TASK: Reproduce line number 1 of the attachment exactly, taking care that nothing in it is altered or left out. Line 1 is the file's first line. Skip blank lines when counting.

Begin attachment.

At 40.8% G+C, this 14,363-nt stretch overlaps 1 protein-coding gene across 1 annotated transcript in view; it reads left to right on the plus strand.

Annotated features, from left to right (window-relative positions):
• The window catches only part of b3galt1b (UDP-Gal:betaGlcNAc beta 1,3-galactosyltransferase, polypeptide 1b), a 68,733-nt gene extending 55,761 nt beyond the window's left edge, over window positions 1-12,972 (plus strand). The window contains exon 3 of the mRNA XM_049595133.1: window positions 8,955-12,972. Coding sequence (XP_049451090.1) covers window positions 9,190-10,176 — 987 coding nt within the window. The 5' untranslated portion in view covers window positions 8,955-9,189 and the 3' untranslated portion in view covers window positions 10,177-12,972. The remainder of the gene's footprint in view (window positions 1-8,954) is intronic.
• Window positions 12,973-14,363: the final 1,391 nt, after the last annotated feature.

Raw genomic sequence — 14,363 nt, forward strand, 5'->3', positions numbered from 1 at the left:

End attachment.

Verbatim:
At 40.8% G+C, this 14,363-nt stretch overlaps 1 protein-coding gene across 1 annotated transcript in view; it reads left to right on the plus strand.